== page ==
Familial Hypercholesterolemia Symptoms
In early stage familial hypercholesterolemia, there may be no symptoms. But we do watch for xanathomas, which are fatty skin deposits most common around the eye cornea, but also seen over parts of joints and extremities (hands, knees, and ankles). Plus, we look for xanthelasmas, which are cholesterol deposits on eyelids.
We also look for the same symptoms we look for in cardiovascular disease, such as angina, symptoms of peripheral artery disease, and warning signs of stroke.
Treatment for Hypercholesterolemia
Some say that familial hypercholesterolemia may be less responsive to statins, bile sequestrants, and other medications used for high cholesterol because the underlying biochemical causes are different. Nonetheless, dietary modification and medication remain the primary treatment. It's my belief that targeted nutritional supplements can increase the chance of successful management of familial hypercholesterolemia.
With familial hypercholesterolemia, the goal is to maintain your LDL cholesterol at levels less than 190 mg/dL, and to keep it from oxidizing. In my opinion, the best way to do that is with an integrative approach.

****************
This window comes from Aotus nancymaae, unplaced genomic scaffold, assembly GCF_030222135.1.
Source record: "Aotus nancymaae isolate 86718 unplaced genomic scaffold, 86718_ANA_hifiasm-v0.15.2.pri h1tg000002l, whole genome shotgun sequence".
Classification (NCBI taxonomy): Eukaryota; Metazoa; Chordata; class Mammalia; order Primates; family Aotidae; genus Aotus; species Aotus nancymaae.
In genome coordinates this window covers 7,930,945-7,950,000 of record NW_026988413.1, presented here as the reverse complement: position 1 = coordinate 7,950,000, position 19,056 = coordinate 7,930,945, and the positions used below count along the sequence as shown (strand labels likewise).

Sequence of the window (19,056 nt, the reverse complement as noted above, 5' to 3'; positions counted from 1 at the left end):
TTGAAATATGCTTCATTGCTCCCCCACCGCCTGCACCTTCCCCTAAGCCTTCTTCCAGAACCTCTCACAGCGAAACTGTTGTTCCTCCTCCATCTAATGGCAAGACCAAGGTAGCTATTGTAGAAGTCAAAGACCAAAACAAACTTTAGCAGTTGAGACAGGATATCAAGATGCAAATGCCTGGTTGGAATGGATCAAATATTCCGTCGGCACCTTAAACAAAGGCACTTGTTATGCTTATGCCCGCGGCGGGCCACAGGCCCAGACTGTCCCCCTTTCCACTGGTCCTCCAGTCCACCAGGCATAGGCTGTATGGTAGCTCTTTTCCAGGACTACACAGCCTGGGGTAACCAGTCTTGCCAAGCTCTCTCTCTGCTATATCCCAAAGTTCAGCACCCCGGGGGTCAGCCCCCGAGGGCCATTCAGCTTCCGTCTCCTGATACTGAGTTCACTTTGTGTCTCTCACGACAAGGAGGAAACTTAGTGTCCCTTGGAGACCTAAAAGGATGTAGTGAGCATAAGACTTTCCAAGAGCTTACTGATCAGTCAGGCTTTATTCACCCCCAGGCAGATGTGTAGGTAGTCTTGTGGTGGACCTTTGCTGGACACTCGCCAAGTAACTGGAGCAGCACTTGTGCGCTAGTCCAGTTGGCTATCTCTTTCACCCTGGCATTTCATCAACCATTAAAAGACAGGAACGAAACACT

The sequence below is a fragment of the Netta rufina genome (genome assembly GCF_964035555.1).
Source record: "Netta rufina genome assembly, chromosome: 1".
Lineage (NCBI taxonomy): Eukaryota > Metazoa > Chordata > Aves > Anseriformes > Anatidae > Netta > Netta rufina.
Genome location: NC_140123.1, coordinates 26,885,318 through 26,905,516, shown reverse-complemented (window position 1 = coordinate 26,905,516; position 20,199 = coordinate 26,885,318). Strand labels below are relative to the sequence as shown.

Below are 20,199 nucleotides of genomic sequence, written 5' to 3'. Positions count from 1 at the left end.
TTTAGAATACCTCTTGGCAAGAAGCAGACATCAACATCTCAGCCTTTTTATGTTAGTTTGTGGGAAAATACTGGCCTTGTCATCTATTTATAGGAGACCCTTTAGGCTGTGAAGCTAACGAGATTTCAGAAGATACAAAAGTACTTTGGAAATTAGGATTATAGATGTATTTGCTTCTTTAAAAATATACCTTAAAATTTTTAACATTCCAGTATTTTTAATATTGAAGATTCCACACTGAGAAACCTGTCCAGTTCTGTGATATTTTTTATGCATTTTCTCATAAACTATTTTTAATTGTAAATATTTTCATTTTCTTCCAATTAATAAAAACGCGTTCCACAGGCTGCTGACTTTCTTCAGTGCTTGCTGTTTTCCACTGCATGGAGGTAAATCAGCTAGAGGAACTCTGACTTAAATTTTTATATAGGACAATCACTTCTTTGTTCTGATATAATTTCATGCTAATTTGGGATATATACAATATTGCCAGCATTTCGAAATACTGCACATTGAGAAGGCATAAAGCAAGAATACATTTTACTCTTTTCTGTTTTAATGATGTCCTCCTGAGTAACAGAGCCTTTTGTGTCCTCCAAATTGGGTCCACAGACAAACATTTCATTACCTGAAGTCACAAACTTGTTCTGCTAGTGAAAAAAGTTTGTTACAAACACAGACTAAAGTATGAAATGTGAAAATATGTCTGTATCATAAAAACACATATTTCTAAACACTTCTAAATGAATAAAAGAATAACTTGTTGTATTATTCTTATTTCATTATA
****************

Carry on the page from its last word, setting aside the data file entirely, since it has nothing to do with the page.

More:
- Consider Niacin: Taking either fast-acting niacin (up to 1 gram a day), lumbrokinase (20 mg daily), or nattokinase (50 mg daily) can help to help thin the blood.
- Take CoQ10: Coenzyme Q10 (CoQ10) helps to prevent polyunsaturated fats from oxidizing in the LDL particle. I recommend 150 to 300 mg of CoQ10 per day.
- Modify Your Diet: Oxidized fats and trans fats can accelerate hardening of the arteries. Dine less on beef, chicken, pork, and lamb, and instead eat a high fiber vegetarian diet. You also want to avoid sugar and white flour, which promote inflammation. Plus, eat foods rich in lutein—such as tomatoes, spinach, and kale—which help to protect against the oxidation of LDL cholesterol.
- Take Tocotrienols: These vitamin E-like compounds possess powerful antioxidant qualities and help to reduce LDL cholesterol oxidation. Take 10 to 60 mg daily.
- Get Plenty of Omega-3s: Omega 3 essential fatty acids fight inflammation. Take 1 to 2 grams daily.
- Talk to Your Doctor About Medications: Statins can be effective, especially in higher risk individuals who have other risk factors for cardiovascular disease. Know your risk factors and talk with your physician about your overall risk profile. There is also a new class of medications called PCSK9 inhibitors that can be used for familial hypercholesterolemia, as well as for people who can’t tolerate statin medications or for whom statins aren’t effective.
I also want to emphasize that having familial hypercholesterolemia is not catastrophic. Having higher cholesterol does have some advantages, including protection against infections. It’s just a reminder to be especially careful and proactive in protecting your cardiovascular health.